“Because it’s so difficult to get things like liquor licenses, Vancouver is missing out on the opportunity to re-purpose spaces that are not being used. You would see that happening right away if things loosened up. You would see people going into new space so quickly. As soon as the City flips [zoning laws], they could have a whole new city.”
Most media reports about the implications of Vancouver’s liquor regulations frame the issue in economic terms. One article in the Georgia Straight newspaper explains that “the dilemma B.C. faces in terms of its liquor legislation can be distilled into one of pure economics: [the] province’s inflexible and outdate stance is now adversely affecting arts-and-culture-related activities, nonprofit organizations, and the kinds of small-to medium-sized business that would be flourishing in other provinces.” David Duprey, owner of the Rickshaw Theatre in Vancouver’s Downtown Eastside, explains that, “selling $5 glasses of wine or beer may net $500 once every two weeks. It’s not a lot of money, but it is critical to the survival of a small, independent gallery. In other cities, it’s how it works.”
Vancouver’s current regulation and licensing regime favours large ‘hospitality groups’ such as the Donnelly group, the Granville Entertainment Group, and the Adelphia group, who’s venues are concentrated in the Granville Entertainment District. Restricting the diversity in performance space ownership reduces the diversity in cultural/entertainment options and, overall, these issues constrain the places Vancouverites can go for live performances and what is performed at them – leading to the perception of overly controlled entertainment consumption.
Malcolm Miles defines a city by invoking the idea of proximity, which is “the condition of a large mass of people from different backgrounds inhabiting a single site.” The result of proximity is a space of diversity, conflict and stimulation that allows for anonymity and spontaneity and thus freedom. The very essence of regulation attempts to control difference and thus reduce conflict: “trends in contemporary urbanism suggest that, rather than fostering the experience and celebration of difference, city building and the priorities of city dwellers are increasingly creating homogenous, predictable environments where encounters with difference are, if not avoided completely, then controlled.” It can be argued that these predictable environments is what Vancouver is enabling – the basis of a no fun city.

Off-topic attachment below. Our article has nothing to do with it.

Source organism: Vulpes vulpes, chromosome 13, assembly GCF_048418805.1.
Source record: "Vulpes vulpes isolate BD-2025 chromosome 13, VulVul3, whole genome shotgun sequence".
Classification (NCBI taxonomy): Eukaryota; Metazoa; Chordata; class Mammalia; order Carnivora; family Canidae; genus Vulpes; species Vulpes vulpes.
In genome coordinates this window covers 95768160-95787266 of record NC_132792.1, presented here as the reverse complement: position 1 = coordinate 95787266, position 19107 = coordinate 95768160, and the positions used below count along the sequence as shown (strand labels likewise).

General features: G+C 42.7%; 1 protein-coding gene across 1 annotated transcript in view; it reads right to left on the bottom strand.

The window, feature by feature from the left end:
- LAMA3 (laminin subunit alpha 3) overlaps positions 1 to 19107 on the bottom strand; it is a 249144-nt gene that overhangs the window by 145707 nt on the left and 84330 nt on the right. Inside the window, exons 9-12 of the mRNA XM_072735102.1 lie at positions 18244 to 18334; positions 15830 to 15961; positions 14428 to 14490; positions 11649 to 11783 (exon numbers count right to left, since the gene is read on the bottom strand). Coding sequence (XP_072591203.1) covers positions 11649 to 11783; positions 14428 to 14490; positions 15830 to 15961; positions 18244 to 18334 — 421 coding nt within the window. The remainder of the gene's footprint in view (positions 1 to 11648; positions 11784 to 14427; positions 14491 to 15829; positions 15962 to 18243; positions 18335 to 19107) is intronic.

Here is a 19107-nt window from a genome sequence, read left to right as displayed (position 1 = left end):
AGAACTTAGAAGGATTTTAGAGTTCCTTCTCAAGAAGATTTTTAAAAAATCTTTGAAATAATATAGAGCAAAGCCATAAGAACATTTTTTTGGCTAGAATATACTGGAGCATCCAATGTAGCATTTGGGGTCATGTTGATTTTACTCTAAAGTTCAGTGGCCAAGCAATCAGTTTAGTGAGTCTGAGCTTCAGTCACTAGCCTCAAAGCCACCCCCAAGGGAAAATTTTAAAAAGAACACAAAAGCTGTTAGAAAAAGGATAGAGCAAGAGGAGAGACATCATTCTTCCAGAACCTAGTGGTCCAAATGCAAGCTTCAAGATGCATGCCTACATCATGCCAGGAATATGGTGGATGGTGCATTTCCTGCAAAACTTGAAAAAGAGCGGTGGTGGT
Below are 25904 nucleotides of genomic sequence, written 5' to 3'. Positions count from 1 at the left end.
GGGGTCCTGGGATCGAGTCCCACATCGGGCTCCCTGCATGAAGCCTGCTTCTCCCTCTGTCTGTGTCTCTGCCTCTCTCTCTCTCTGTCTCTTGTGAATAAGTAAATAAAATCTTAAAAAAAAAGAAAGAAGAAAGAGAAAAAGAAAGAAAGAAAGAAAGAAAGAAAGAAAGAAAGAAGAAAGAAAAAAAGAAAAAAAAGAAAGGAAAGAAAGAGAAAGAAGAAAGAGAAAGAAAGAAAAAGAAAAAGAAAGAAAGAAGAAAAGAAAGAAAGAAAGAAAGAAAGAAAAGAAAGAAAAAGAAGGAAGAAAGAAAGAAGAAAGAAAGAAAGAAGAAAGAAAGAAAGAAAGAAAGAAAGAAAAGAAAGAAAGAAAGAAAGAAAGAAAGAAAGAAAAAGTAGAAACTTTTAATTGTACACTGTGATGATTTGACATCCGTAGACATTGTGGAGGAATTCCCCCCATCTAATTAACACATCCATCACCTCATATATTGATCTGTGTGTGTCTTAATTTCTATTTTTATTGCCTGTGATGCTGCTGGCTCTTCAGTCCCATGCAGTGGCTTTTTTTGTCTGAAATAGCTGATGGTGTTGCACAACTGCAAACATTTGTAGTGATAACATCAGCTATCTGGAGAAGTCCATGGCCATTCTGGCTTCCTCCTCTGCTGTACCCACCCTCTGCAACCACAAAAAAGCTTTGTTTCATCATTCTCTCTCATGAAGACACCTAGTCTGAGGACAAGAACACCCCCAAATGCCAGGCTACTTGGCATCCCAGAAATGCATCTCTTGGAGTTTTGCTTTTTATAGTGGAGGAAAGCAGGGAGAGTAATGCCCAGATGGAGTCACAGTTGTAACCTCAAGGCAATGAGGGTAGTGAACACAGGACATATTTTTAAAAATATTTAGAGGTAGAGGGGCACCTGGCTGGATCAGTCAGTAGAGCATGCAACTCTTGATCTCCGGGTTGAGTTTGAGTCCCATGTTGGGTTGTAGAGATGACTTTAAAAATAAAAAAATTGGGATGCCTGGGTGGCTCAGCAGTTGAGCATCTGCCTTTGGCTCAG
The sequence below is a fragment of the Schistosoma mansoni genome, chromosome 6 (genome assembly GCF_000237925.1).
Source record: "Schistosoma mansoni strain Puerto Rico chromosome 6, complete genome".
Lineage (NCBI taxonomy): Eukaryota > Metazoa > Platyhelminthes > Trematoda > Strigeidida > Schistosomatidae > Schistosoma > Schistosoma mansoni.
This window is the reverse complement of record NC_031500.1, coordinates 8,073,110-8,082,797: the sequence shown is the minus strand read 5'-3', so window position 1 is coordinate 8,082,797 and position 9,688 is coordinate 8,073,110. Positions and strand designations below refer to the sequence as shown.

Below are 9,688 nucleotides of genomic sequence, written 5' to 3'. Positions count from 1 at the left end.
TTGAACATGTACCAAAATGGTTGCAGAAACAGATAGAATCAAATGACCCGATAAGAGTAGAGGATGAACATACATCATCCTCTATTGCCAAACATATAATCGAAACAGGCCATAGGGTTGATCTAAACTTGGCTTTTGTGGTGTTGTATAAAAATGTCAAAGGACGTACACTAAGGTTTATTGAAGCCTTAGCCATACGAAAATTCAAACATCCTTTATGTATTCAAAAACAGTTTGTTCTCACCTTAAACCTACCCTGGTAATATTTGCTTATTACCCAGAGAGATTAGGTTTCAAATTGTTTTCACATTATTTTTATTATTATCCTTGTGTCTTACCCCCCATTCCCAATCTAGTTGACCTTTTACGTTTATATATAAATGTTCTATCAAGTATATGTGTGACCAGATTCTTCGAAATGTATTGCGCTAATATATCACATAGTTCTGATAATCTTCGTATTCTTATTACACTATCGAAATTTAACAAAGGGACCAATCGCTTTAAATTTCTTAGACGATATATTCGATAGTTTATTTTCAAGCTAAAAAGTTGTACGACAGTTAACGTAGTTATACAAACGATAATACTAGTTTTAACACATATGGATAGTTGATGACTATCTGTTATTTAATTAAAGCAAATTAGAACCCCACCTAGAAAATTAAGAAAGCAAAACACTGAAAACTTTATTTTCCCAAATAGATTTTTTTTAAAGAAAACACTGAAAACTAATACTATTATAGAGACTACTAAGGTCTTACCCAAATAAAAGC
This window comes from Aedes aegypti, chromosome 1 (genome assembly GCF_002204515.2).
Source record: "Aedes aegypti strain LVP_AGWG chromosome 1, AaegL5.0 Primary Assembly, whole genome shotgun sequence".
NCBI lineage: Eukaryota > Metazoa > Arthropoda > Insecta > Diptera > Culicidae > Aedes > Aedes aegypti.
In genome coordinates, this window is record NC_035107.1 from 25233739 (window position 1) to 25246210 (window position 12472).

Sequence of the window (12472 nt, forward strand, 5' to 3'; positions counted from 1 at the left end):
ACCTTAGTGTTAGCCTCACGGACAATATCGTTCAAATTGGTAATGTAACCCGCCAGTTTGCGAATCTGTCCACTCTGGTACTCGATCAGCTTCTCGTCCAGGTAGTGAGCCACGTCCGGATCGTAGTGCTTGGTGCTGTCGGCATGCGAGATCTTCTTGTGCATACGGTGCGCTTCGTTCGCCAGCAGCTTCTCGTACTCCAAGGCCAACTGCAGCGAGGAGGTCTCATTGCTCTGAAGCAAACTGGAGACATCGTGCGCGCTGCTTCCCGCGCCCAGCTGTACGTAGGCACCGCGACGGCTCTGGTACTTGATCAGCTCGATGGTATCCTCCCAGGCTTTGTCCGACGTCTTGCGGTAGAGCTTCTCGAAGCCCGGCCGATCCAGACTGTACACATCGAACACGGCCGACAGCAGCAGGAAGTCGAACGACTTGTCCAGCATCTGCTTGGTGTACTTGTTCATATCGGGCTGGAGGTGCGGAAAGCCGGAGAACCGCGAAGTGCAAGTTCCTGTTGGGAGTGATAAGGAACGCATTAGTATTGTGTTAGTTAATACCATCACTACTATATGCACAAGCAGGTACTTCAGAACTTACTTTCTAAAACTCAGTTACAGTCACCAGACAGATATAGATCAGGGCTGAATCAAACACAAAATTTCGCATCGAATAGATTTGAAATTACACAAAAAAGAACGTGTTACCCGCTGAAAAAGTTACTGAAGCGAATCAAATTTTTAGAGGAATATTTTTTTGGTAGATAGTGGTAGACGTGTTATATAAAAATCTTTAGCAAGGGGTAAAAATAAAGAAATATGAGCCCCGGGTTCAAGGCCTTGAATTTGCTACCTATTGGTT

It is clear that there seems to be a correlation between liquor regulations and the creation and sustained operation of live performance venues. While liquor is only one part of a broader discussion, there are reported economic and social impacts from restrictive and rigid liquor regulation; the issues are indeed complex and require much further and deeper analysis. This analysis would benefit from exploring the concepts of social drinking, consumption and identity formation, regulating urban spaces, the nature of multi-purpose performance spaces, and instrumentalized culture.